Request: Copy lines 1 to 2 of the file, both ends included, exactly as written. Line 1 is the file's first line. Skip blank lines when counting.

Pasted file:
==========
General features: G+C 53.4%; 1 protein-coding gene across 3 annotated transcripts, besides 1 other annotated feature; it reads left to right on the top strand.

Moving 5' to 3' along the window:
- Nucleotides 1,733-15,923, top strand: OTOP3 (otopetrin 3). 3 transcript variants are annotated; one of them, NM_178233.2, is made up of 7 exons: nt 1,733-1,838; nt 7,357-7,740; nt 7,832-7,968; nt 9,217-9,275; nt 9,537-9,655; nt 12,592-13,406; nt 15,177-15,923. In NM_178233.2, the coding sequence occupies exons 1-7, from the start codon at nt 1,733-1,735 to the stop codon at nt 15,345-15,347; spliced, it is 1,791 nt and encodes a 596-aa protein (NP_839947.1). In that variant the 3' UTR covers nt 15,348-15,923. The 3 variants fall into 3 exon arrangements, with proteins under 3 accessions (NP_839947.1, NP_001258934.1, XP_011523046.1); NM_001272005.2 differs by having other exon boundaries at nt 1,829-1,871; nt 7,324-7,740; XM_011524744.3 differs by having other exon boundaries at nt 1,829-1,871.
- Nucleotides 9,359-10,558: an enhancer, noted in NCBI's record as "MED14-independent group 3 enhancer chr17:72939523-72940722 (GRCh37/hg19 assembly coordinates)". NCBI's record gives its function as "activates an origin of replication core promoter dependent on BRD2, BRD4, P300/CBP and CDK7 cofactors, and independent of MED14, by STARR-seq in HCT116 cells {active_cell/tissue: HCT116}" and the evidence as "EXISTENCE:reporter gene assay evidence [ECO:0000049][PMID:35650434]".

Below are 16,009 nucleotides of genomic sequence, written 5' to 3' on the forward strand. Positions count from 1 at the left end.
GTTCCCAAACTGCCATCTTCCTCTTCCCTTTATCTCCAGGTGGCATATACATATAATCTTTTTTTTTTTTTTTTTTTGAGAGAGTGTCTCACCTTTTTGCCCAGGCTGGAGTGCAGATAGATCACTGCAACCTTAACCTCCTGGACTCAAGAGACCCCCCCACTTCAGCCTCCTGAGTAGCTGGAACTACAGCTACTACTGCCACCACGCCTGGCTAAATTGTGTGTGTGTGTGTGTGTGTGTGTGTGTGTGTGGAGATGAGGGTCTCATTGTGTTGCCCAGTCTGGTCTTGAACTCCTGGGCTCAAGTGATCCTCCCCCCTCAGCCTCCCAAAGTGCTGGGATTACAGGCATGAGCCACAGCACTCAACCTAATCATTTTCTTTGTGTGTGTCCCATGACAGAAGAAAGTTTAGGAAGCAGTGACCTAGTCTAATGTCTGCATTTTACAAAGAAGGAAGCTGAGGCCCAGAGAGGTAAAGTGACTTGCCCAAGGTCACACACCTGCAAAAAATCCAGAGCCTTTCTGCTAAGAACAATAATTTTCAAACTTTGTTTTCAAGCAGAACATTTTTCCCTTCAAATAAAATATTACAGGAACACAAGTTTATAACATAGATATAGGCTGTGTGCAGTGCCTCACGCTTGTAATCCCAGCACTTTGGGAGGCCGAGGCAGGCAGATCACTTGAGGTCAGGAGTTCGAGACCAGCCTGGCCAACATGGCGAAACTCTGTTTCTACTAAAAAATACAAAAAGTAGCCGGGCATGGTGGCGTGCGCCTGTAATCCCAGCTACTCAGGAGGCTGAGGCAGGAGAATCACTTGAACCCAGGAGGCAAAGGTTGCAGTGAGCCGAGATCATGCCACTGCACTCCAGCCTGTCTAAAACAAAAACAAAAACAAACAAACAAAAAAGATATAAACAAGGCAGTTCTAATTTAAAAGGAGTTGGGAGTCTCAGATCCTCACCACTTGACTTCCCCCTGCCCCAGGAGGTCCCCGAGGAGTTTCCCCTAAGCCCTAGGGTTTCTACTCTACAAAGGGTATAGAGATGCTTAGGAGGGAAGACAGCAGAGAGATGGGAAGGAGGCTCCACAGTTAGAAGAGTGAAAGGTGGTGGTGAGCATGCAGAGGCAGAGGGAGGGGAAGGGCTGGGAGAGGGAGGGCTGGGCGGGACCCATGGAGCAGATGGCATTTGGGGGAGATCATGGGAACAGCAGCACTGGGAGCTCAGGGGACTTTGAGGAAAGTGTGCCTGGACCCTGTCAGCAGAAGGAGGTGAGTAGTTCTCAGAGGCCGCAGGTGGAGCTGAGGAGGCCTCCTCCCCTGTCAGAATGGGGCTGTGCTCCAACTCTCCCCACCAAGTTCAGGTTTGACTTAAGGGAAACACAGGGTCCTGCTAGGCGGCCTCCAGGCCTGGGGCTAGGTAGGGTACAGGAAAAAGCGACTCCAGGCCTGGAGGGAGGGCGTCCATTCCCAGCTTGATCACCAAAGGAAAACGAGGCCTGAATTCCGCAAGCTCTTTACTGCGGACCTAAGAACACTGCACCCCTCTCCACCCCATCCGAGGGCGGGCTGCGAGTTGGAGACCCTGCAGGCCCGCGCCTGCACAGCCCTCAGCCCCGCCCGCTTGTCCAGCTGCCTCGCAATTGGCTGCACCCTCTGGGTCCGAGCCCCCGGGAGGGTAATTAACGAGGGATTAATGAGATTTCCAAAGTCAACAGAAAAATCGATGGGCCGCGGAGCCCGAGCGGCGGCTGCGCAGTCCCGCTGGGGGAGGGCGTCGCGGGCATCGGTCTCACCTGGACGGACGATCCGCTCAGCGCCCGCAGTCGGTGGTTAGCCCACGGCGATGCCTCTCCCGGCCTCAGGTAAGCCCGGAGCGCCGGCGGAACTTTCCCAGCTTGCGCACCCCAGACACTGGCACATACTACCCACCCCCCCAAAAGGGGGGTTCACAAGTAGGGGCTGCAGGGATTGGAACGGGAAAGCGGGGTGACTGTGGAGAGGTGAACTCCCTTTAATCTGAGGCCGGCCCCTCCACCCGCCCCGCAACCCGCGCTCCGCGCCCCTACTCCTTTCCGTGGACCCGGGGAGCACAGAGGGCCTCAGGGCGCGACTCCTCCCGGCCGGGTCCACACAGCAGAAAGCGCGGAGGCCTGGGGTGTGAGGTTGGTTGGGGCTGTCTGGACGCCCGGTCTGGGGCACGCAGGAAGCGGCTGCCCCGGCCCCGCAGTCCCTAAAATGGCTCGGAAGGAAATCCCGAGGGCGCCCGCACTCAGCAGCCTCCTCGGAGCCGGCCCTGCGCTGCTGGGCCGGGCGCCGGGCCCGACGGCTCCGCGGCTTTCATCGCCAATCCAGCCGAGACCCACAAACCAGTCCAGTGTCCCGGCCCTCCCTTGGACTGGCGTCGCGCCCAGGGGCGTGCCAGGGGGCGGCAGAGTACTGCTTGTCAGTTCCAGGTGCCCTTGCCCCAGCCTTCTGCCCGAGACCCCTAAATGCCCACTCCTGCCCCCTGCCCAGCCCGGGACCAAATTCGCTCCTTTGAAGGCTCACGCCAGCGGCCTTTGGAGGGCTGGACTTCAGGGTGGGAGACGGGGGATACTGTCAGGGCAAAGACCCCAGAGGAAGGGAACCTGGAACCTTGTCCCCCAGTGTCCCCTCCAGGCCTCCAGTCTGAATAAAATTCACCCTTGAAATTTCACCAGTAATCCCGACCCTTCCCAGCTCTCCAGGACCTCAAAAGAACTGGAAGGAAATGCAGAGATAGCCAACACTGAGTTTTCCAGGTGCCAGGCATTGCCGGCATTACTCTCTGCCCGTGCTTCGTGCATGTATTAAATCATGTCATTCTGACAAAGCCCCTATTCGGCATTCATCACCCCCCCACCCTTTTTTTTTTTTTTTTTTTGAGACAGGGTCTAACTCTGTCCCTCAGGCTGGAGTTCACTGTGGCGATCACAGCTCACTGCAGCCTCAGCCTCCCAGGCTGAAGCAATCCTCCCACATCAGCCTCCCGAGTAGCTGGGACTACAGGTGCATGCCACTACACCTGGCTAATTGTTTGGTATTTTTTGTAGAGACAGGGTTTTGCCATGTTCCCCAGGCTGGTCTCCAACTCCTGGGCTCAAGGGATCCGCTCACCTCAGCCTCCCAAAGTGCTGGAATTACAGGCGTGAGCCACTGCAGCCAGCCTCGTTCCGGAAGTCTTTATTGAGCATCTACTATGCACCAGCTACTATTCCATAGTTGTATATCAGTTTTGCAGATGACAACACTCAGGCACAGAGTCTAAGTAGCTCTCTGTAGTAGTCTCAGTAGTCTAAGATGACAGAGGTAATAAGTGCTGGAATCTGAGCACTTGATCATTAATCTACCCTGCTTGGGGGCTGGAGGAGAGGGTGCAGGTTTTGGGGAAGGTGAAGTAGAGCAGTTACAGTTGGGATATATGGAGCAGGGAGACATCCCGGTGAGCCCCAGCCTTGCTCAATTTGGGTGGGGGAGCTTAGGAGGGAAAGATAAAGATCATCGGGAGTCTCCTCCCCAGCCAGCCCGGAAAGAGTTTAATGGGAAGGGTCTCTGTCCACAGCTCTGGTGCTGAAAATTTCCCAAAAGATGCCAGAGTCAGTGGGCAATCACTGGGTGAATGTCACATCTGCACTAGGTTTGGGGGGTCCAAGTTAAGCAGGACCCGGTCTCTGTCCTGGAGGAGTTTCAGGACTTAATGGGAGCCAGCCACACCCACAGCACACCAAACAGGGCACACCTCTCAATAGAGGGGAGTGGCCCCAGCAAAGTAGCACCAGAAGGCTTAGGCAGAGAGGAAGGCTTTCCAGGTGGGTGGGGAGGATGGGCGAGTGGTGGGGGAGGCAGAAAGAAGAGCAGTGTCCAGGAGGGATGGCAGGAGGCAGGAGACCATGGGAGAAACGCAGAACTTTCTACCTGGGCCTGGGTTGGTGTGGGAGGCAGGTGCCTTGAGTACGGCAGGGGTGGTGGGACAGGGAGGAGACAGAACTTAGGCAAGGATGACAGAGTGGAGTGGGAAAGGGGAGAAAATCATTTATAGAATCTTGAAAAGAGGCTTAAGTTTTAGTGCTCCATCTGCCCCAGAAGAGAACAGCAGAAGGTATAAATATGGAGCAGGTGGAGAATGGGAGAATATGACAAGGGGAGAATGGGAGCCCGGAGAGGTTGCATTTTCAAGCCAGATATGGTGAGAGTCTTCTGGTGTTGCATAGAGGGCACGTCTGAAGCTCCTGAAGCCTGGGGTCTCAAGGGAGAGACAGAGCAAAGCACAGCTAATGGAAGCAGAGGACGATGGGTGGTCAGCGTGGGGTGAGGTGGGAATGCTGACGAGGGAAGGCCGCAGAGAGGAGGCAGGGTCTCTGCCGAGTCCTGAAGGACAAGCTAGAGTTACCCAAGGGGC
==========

General features: G+C 53.4%; 1 protein-coding gene across 3 annotated transcripts, besides 1 other annotated feature; it reads left to right on the top strand.

Moving 5' to 3' along the window: